Pulp-Pourri Theatre Presents “Return to the Sabbath”

Jun 10, 2017 by

For the last week or so, PulpFest‘s web posts have been discussing this year’s celebration of the 100th anniversary of the birth of Robert Bloch. The author of more than 200 stories, nearly thirty novels, and a large number of non-fiction articles, screenplays, and teleplays, Bloch got his start as a writing professional in the pulp magazines that are celebrated each summer at PulpFest.

Bloch discovered the pulp magazines in 1927, courtesy of his Aunt Lil. As he wrote in his autobiography, ONCE AROUND THE BLOCH: “And it was thus that I was introduced to a magazine which changed my life, my very first copy of WEIRD TALES. . . .”

It was through that magazine that Robert Bloch began a correspondence with the author H. P. Lovecraft. At the urging of “The Old Gentleman” — as Lovecraft called himself — Bloch began to write fiction. Before long, the young man was a published author: “But in July, 1934, less than a month after graduating from high school, I received a letter of acceptance for my story. . . . I had suddenly and almost miraculously become a professional writer, a contributor for the very magazine which published the work of my favorite author and present pen pal. . . .”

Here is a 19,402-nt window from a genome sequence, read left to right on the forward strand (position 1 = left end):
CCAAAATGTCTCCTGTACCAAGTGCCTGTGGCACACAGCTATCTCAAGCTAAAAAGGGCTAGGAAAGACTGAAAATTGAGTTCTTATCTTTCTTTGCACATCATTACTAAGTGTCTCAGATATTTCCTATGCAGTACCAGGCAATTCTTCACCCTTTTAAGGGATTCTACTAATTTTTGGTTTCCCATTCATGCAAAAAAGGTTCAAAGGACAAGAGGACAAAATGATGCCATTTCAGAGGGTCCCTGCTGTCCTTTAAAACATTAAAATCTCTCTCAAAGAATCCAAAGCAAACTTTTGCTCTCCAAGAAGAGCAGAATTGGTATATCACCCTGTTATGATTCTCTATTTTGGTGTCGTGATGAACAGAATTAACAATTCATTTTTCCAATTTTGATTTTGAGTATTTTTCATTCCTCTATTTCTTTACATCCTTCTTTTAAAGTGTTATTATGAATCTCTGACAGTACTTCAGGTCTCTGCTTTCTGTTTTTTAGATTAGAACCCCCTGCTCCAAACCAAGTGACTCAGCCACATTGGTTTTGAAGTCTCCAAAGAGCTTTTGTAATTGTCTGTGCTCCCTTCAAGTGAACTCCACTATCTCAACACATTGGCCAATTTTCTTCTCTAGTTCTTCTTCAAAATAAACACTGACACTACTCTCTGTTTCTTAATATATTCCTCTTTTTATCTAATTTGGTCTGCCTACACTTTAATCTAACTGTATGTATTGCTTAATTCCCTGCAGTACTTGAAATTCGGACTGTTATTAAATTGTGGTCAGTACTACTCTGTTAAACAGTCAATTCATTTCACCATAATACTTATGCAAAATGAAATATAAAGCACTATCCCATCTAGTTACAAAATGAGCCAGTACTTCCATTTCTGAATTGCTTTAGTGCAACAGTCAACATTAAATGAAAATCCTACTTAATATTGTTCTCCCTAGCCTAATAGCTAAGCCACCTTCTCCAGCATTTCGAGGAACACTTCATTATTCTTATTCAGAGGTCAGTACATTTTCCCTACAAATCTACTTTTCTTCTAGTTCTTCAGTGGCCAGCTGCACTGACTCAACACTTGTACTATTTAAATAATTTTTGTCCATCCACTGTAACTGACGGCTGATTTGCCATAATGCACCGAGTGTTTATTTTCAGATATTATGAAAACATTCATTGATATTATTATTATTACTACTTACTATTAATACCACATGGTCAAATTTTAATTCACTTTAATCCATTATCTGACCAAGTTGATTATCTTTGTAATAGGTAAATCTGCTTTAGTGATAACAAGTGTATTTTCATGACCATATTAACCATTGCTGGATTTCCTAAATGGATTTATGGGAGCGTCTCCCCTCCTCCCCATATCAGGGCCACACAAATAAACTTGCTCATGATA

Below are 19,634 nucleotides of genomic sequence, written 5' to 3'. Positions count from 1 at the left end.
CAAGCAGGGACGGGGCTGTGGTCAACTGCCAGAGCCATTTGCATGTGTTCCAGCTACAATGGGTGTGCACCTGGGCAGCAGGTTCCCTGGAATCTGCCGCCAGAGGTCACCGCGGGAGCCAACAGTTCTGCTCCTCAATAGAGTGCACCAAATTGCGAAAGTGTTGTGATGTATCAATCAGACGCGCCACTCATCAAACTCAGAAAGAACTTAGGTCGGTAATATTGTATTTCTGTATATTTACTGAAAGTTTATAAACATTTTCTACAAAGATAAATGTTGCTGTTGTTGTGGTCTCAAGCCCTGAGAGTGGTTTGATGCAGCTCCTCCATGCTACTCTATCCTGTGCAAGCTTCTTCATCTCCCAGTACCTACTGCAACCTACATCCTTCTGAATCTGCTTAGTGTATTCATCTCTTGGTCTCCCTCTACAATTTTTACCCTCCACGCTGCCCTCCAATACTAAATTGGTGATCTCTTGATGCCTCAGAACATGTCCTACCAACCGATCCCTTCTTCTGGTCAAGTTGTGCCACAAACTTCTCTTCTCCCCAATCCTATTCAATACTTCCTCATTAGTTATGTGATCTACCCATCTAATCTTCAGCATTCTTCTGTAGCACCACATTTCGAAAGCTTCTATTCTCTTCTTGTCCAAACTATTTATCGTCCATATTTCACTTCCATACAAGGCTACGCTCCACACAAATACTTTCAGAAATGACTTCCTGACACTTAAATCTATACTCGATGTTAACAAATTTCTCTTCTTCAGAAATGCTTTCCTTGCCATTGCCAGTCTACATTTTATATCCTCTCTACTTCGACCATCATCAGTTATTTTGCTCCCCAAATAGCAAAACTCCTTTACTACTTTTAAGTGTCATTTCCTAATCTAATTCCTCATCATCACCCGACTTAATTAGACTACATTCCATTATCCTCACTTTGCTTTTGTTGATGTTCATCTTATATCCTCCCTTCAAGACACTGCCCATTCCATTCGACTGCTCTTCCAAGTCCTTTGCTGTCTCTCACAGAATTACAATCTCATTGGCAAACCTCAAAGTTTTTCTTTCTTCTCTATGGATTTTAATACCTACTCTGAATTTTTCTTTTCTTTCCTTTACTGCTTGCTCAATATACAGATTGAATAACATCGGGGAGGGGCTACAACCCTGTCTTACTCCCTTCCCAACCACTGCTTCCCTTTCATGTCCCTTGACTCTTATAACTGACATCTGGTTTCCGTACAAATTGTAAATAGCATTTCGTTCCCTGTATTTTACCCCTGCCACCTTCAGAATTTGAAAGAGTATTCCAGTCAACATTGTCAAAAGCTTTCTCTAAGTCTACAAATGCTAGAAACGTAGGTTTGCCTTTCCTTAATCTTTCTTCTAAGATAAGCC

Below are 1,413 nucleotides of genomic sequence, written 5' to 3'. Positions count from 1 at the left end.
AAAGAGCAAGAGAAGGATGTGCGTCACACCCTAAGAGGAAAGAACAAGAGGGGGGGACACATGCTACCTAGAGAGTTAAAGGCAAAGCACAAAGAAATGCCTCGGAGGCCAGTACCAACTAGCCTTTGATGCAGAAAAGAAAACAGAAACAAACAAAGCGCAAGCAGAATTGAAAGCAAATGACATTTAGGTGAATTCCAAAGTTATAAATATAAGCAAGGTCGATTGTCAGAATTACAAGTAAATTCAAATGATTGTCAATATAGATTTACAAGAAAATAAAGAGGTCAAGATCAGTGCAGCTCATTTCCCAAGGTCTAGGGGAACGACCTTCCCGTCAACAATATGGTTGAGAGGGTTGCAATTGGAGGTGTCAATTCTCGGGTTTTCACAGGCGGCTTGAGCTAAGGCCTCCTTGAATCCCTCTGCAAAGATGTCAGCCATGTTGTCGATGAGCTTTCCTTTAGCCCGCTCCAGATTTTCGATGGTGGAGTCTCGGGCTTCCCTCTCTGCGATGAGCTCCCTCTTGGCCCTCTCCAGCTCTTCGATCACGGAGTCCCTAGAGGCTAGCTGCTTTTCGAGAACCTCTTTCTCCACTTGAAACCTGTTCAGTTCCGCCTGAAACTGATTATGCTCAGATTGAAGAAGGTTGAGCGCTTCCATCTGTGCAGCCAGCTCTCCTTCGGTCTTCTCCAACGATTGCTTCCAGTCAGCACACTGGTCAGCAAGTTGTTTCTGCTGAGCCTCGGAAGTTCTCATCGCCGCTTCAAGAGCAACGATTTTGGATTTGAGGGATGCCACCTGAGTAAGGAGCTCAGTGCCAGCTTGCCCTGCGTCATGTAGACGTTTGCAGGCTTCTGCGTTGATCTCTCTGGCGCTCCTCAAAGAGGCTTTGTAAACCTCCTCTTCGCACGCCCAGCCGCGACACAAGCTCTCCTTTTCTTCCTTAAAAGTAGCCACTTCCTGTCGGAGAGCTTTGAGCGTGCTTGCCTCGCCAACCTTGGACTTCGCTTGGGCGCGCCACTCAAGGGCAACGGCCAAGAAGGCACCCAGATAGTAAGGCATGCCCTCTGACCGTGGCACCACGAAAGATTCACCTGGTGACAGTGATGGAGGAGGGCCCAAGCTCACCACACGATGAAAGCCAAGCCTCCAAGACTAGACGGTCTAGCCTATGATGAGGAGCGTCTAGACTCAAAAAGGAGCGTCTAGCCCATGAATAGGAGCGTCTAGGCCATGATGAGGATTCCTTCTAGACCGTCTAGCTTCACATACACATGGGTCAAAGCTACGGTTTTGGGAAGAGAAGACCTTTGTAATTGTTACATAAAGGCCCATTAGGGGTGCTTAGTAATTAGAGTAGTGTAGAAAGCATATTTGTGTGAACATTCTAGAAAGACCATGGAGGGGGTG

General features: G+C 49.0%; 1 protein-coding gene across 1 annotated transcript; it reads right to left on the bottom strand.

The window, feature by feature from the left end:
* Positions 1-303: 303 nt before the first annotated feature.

Robert Bloch’s early fiction was strongly influenced by Lovecraft and his “Cthulhu Mythos.” Bloch even made Lovecraft a central character in “The Shambler from the Stars,” published in the September 1935 WEIRD TALES. He also created two of the often cited texts of the Mythos, Ludwig Prinn’s DE VERMIS MYSTERIIS and Comte d’Erlette’s CULTES DES GOULES.

Following Lovecraft’s death in 1937, Bloch continued writing for WEIRD TALES. He became one of the magazine’s most popular authors, appearing in its pages nearly seventy times. Perhaps his best known tale for “The Unique Magazine” is “Yours Truly, Jack the Ripper,” published in the July 1943 number.

Whereas Lovecraft’s later fiction took on science fictional overtones, Bloch’s WEIRD TALES fiction was, by and large, ground in horror and the supernatural. For instance, from 1936 through 1938, a number of the author’s stories — “Fane of the Black Pharaoh,” “The Eyes of the Mummy,” “Beetles,” and others — were probably inspired by the 1932 Boris Karloff film, THE MUMMY. Others explored such horror motifs as voodoo, wax museums, and black magic. Robert Bloch’s “Return to the Sabbath,” originally published in WEIRD TALES for July 1938, is an example of the latter.

Originally published under Bloch’s Tarleton Fiske pseudonym, “Return to the Sabbath” was published when the author was twenty-one. Narrated in the first person by a Hollywood public relations man, it’s the story of a European actor brought to the United States to star in a satanic horror film. But the actor — who had dabbled in devil worship himself — disappears after he learns that a former colleague has been murdered in Paris by cultists. Bloch’s story was later adapted and filmed for television as “The Sign of Satan.” It aired on THE ALFRED HITCHCOCK HOUR in 1964.